Pistol Shrimp Facts
- First of all, the term Pistol Shrimp applies to any of the amazing members of the Alpheidae family of shrimp. Further, this family currently contains an astounding 1,119 recognized species.
- In addition, all members of this family remain characterized by possessing asymmetrical claws. The larger claw in all of these species is capable of generating a loud snapping sound.
- Its common name derives from a unique ability it has. Despite its diminutive stature, the animal remains one of the loudest creatures on earth. Its snapping can reach a volume of as much as 218 decibels.
- Finally, it has few natural predators, for understandable reasons. However, like many other species, it faces potential threats to its existence. The leading danger it faces consists of climate change.
Pistol Shrimp Physical Description
Firstly, the awesome Pistol Shrimp typically attains an average length of only about 2 in (5 cm). However, the greatly oversized snapping claw may be as long as half the body length of the shrimp.
Also, the design of the larger claw remains unique among shrimp. That’s because it possesses a pistol-like component which is made of two parts. A special joint allows the hammer part to retract to a right angle position. When released, it creates the characteristic snapping noise.
Furthermore, this larger claw may appear on either arm. While it usually develops on one arm only, if lost, it will regrow on the other arm. Meanwhile, the arm that originally held the larger claw will grow a new, smaller claw.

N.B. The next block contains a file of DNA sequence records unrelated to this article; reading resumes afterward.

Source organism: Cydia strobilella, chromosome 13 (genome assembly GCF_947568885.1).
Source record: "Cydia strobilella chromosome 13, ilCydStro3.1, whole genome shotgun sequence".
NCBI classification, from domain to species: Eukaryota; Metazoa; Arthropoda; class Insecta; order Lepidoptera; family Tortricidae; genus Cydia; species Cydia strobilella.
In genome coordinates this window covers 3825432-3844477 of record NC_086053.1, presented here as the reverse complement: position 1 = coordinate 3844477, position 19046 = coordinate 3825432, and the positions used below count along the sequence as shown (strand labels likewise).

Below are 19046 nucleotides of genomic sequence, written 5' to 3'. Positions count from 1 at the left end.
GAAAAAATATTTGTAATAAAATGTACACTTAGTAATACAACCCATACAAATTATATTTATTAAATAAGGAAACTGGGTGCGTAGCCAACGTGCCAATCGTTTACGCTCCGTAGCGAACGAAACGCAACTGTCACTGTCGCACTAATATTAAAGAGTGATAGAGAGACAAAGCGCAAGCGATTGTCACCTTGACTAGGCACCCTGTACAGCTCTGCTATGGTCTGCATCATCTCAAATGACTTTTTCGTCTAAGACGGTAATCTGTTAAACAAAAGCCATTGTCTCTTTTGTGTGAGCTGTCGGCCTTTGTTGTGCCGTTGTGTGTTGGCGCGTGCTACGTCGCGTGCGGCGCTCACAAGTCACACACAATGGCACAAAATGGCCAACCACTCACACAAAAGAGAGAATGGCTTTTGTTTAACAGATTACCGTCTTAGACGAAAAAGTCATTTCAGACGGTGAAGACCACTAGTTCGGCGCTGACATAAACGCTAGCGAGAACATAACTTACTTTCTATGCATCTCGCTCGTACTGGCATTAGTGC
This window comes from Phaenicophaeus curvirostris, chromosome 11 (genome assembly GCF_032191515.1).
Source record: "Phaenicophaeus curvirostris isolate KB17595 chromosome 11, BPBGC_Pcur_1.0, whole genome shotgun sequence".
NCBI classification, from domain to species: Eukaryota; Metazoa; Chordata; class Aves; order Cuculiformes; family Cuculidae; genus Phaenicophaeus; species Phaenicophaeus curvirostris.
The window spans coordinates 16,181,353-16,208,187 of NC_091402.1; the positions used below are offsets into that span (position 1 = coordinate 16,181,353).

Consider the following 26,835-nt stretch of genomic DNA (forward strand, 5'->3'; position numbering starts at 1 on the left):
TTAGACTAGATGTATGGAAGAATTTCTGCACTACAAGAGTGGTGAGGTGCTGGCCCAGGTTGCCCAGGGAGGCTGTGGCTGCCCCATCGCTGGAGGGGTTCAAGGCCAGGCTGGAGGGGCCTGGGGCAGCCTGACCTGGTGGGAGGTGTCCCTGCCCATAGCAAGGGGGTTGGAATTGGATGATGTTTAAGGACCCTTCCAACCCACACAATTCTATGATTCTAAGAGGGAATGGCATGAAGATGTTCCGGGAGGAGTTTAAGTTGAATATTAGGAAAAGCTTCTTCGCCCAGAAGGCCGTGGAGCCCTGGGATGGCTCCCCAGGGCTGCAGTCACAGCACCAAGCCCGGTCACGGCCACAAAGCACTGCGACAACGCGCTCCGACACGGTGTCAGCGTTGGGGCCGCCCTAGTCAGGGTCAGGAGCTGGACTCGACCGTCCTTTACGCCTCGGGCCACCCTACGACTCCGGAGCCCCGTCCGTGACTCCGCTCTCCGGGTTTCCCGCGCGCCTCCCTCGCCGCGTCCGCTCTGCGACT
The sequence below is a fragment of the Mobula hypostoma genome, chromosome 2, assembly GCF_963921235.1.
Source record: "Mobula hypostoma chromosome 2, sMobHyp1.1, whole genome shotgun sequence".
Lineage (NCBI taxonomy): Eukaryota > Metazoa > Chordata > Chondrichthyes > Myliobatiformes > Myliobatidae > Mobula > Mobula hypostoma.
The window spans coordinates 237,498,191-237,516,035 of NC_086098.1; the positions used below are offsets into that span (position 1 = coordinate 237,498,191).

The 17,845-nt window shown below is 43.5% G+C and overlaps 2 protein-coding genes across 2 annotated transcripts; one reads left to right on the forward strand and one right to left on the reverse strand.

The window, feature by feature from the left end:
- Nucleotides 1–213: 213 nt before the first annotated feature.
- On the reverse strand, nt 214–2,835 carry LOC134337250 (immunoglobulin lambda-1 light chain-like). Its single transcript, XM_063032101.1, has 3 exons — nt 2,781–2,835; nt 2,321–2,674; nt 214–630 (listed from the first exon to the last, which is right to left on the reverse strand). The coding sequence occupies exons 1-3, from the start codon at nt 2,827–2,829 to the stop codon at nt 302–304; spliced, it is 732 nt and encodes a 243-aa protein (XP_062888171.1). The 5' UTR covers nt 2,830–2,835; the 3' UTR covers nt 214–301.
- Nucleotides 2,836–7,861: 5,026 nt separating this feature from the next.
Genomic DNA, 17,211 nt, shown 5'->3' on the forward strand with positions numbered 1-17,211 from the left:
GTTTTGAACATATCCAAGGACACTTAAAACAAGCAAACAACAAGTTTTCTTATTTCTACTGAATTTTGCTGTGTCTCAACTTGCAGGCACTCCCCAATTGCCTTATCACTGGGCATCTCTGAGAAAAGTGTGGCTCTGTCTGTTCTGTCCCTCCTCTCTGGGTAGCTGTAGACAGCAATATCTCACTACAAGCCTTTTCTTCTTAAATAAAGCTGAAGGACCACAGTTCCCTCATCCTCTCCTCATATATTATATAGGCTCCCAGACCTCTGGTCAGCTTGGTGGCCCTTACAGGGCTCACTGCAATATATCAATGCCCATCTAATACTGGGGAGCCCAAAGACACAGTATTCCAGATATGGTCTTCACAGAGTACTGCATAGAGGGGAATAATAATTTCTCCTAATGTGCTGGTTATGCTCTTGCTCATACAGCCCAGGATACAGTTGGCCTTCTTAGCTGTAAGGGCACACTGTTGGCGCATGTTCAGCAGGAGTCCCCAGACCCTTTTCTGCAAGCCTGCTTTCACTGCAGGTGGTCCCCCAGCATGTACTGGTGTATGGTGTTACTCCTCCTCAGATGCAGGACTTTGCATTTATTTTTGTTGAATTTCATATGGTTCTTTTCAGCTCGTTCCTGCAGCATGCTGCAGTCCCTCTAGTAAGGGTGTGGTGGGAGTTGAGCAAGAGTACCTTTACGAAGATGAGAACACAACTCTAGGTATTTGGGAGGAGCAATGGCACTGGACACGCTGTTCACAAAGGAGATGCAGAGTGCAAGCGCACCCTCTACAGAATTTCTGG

- Kingdom: Animalia
- Phylum: Arthropoda
- Class: Malacostraca
- Order: Decapoda
- Family: Alpheidae
Pistol Shrimp Distribution, Habitat, and Ecology
Given the number of different species of Pistol Shrimp, its distribution remains virtually worldwide. Most of the various species, but not all, inhabit either tropical or temperate waters.
Further, those varieties that live in the warmer climates most commonly make their homes in regions of coral reef. However, one remarkable species actually lives only in freshwater caves.
Some species have also developed a symbiotic relationship with the goby fish. The two will even share the same protective burrow. The shrimp maintains the burrow. Having better eyesight, the goby fish watches for danger when the pair goes outside the burrow.
Further, the method of sound generation is astonishing. The powerful claw opens so quickly and shuts with such velocity which creates a cavitation bubble. This bubble expands outward rapidly. The outward pressure is what generates the shock wave.
The Pistol Shrimp uses this to hunt for prey. The shock wave is brief, lasting only one millisecond. However, it is powerful enough to kill small fish, or even shatter glass. Groups of these shrimp in a feeding frenzy will actually interfere with the sonar of submarines.